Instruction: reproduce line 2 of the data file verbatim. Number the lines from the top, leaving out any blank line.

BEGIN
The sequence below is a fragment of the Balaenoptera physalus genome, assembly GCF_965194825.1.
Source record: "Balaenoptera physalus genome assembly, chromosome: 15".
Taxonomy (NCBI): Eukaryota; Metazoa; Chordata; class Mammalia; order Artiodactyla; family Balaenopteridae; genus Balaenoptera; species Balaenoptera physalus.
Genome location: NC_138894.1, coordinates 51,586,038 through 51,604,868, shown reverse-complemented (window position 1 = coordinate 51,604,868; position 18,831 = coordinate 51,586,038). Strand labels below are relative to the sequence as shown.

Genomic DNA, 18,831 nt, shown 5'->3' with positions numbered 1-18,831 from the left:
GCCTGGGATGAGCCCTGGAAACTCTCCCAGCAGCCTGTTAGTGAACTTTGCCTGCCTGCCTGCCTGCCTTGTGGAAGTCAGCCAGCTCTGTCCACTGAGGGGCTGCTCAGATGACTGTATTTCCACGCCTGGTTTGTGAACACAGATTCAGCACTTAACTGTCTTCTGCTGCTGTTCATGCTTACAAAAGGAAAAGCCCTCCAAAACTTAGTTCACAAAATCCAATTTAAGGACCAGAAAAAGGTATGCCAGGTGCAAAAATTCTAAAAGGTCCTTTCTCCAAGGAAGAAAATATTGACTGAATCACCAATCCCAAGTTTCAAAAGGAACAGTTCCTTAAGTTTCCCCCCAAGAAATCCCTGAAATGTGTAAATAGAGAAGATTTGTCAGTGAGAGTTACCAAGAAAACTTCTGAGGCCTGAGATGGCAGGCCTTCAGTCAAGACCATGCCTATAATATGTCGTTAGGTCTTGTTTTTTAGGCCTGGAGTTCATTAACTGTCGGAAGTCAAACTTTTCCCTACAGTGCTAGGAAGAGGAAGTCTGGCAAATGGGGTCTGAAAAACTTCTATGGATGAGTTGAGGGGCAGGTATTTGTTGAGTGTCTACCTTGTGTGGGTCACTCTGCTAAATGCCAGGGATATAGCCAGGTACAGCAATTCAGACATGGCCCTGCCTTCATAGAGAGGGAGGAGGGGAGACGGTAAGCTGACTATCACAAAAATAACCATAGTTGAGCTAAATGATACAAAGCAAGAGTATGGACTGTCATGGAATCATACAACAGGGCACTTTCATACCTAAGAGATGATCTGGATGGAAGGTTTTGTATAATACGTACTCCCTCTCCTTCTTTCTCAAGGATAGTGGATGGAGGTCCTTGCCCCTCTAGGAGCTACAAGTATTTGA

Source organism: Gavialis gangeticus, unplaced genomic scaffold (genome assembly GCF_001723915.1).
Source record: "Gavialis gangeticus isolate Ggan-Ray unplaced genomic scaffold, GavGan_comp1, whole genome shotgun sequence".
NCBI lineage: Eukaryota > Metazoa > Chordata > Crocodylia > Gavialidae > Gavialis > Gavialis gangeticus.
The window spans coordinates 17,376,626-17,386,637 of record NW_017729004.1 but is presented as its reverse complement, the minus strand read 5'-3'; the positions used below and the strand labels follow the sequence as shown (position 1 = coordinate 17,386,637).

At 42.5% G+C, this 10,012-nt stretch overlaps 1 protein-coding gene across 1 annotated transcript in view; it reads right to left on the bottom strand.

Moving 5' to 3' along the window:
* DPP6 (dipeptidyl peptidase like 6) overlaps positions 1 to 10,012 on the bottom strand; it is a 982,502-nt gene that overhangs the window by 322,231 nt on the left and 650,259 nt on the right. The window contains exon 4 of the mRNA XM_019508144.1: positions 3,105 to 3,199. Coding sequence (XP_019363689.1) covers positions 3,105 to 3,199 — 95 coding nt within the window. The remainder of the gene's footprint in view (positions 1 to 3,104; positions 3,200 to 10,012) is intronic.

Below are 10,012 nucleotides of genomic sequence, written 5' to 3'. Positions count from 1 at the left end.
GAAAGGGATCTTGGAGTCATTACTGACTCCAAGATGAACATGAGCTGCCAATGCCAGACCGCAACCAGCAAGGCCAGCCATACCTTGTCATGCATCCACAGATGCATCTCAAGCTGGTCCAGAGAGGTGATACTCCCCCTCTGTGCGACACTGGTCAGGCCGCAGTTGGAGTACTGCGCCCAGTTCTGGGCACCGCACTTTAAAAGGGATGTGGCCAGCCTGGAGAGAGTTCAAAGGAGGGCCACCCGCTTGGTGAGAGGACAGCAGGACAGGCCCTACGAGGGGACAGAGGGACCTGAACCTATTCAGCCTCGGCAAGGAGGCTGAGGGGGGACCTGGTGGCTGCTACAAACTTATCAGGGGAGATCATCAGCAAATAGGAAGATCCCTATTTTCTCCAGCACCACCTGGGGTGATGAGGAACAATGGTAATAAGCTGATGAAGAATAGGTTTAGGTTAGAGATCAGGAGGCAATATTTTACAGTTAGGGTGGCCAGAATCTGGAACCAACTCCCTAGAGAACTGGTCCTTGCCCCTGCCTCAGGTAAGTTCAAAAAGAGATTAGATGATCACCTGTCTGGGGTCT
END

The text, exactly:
Source record: "Balaenoptera physalus genome assembly, chromosome: 15".